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How to tell your boss that they are disorganized

November 29, 2011 - Business Skills, Developing People

 

How do you tell your boss that they are disorganized?

You ned to figure out why you are telling them this in the first place. There’s only one good reason to tell your boss that they are disorganized. This reason is: it is interfering with your ability to peform. This will help you align your motive (better performance) and your boss’s motive (more productivity i.e. money) out of your work.

In most cases, though, you might want to be a little more sensitive about what you say. YOU are disorganized, right or not, is still an acccusation and won’t be very productive. Phrase this issue as one that “we” need to solve. Try this:

Boss, I think I could be doing a better job if we were a little more organized.

This takes the edge off and makes it a business problem not a personal problem. Once “we” can work on the problem together, you have permission to make suggestions: put things on the computer, get outside help, communicate better etc.

Your best case here is to open a dialogue where you can both create a better working environment.

Sometimes, though, it may feel like you don’t have “permission” or “room to talk” to your boss about this kind of thing.

If permission

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Flatland is a great "thinking book."

is the problem – ask for permission first. Few people will deny this request. Try saying: “I want to make an observation about something happening here but I want your permission, and your promise that you will not take this obeservation personallly.”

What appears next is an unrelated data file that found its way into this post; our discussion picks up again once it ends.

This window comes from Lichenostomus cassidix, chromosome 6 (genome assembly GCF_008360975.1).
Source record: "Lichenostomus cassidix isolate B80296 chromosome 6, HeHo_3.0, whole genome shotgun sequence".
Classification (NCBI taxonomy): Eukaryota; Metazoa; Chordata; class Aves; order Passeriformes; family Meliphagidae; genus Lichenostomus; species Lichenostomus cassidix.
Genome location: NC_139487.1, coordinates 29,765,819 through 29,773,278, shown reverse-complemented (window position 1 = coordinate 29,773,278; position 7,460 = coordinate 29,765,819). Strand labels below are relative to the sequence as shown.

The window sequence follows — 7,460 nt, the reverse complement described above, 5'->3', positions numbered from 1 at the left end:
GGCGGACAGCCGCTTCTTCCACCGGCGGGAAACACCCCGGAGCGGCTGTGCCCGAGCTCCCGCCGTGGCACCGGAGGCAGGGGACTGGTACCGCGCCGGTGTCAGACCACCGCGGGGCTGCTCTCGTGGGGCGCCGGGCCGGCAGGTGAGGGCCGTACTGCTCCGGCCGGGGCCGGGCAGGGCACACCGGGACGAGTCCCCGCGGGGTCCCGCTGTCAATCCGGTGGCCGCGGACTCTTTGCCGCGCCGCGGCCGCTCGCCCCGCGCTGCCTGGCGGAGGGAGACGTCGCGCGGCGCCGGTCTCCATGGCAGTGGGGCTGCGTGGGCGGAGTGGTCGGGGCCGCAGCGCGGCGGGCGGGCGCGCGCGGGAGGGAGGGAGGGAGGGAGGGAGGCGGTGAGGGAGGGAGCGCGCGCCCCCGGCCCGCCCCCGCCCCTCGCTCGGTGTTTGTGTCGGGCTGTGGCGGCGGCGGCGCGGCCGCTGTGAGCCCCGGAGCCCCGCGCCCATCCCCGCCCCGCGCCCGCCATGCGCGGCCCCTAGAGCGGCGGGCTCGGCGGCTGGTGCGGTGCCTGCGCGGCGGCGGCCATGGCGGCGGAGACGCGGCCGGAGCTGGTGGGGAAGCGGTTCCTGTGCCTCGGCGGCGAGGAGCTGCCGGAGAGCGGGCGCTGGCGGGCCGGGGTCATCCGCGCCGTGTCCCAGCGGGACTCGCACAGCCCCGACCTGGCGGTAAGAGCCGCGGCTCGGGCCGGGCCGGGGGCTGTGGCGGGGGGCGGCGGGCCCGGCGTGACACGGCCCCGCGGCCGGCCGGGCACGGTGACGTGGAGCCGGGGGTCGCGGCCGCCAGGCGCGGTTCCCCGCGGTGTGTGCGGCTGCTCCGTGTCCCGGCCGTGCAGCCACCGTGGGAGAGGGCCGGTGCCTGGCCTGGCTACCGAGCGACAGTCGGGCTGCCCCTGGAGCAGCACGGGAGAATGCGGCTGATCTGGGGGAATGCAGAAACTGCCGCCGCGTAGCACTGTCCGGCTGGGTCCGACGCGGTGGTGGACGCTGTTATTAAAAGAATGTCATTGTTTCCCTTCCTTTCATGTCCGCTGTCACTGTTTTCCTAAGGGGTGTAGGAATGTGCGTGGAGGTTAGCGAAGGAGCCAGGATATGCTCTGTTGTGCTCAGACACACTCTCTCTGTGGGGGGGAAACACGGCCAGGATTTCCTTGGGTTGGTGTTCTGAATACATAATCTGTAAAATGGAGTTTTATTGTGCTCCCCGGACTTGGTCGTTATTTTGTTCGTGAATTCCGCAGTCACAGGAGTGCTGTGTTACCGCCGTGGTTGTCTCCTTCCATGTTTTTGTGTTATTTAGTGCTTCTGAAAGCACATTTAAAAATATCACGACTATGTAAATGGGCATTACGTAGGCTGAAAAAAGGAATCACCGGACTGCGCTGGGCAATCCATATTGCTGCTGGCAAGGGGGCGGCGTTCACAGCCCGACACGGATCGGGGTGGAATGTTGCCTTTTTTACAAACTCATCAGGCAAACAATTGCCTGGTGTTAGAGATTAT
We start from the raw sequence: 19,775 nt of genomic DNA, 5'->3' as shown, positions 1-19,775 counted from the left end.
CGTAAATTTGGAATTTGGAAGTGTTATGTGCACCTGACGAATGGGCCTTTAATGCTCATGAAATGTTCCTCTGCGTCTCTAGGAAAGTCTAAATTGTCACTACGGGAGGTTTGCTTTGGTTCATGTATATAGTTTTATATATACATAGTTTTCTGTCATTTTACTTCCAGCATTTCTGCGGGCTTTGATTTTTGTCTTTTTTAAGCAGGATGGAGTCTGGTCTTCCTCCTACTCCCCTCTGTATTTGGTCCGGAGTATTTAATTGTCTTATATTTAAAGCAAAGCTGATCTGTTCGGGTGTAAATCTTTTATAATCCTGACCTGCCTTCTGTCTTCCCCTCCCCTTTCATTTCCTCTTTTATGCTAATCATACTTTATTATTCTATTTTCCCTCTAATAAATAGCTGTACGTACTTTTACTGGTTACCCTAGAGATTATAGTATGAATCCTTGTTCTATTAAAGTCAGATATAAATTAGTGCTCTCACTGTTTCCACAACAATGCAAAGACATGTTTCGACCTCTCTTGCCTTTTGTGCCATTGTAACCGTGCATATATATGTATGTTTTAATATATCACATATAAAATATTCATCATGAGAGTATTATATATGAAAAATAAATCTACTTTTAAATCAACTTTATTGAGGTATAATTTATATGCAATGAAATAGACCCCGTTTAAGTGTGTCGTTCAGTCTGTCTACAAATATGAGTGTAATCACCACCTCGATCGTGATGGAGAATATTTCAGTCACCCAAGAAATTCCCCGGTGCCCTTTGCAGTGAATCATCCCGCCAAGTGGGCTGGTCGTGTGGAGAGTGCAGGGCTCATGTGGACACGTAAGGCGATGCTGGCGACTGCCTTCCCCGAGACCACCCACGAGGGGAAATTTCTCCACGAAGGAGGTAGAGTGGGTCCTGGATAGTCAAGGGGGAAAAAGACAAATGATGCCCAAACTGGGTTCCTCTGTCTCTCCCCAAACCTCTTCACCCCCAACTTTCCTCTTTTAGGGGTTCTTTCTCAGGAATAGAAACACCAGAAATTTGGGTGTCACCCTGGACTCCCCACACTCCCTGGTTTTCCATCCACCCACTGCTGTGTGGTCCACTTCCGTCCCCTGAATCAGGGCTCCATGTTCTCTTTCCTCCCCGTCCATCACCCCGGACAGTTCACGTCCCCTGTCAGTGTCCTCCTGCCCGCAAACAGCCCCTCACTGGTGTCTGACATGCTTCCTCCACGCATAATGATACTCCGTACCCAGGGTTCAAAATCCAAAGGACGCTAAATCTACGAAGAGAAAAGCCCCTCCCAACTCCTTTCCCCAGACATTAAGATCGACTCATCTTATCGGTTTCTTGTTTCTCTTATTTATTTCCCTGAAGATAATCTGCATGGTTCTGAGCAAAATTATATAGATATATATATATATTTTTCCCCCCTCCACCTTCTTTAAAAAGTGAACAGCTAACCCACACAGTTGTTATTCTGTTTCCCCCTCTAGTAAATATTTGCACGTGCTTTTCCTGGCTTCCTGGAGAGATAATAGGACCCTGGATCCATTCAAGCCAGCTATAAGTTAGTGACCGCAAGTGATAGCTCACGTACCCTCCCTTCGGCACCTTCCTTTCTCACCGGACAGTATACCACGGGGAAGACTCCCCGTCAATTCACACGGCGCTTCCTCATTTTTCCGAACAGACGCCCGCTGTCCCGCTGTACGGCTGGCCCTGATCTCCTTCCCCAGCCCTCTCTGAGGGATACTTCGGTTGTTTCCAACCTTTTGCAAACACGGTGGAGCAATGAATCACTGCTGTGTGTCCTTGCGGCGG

A long request for permission, perhaps, but by asking for permission to say sometthing that can be misinterpreted, you are asking for the boss to “pay attention to the message and not the messenger.” This simple trick can let you say nearly anthing you may need to say (provided that it is not a verbal personal assault.

Use this technique sparingly though. Like the story of the boy who cried wolf, it can be overdone if misused.

In the case of not having “room to talk” you are presuming that your own lack is getting in the way of making an observation. First, no one is perfect. Second, the guidance that “those without sin cast the first stone” doesn’t hold in this context. We are not stoning people – we aren’t saying anything judgemental or disparaging. You are trying to address a gap in your current performance versus what you are capable of – if the work were a bit more organized.

Good luck, and if this doesn’t solve the problem, shoot me an email and we can try some other non-verbal techniques.

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